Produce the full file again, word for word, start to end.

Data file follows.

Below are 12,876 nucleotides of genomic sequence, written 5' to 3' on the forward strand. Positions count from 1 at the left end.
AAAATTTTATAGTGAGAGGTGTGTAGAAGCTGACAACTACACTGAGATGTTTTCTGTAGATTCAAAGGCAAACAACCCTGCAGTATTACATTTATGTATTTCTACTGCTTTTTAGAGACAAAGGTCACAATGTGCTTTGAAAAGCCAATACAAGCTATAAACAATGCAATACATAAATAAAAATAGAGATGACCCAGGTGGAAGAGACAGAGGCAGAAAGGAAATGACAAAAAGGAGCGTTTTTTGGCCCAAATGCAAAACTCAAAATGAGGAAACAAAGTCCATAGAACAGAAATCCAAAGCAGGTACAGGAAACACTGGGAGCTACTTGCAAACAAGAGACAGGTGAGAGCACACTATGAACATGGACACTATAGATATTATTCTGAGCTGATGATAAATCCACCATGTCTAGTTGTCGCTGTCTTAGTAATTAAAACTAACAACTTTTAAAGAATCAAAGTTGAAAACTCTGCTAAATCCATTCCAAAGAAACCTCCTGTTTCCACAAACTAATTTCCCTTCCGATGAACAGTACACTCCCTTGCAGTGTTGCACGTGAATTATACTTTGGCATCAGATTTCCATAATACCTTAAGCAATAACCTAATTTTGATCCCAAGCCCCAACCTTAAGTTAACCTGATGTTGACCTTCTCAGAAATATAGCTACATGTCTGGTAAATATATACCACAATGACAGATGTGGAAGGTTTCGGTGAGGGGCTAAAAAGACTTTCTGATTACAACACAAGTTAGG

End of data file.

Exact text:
Below are 12,876 nucleotides of genomic sequence, written 5' to 3' on the forward strand. Positions count from 1 at the left end.
AAAATTTTATAGTGAGAGGTGTGTAGAAGCTGACAACTACACTGAGATGTTTTCTGTAGATTCAAAGGCAAACAACCCTGCAGTATTACATTTATGTATTTCTACTGCTTTTTAGAGACAAAGGTCACAATGTGCTTTGAAAAGCCAATACAAGCTATAAACAATGCAATACATAAATAAAAATAGAGATGACCCAGGTGGAAGAGACAGAGGCAGAAAGGAAATGACAAAAAGGAGCGTTTTTTGGCCCAAATGCAAAACTCAAAATGAGGAAACAAAGTCCATAGAACAGAAATCCAAAGCAGGTACAGGAAACACTGGGAGCTACTTGCAAACAAGAGACAGGTGAGAGCACACTATGAACATGGACACTATAGATATTATTCTGAGCTGATGATAAATCCACCATGTCTAGTTGTCGCTGTCTTAGTAATTAAAACTAACAACTTTTAAAGAATCAAAGTTGAAAACTCTGCTAAATCCATTCCAAAGAAACCTCCTGTTTCCACAAACTAATTTCCCTTCCGATGAACAGTACACTCCCTTGCAGTGTTGCACGTGAATTATACTTTGGCATCAGATTTCCATAATACCTTAAGCAATAACCTAATTTTGATCCCAAGCCCCAACCTTAAGTTAACCTGATGTTGACCTTCTCAGAAATATAGCTACATGTCTGGTAAATATATACCACAATGACAGATGTGGAAGGTTTCGGTGAGGGGCTAAAAAGACTTTCTGATTACAACACAAGTTAGG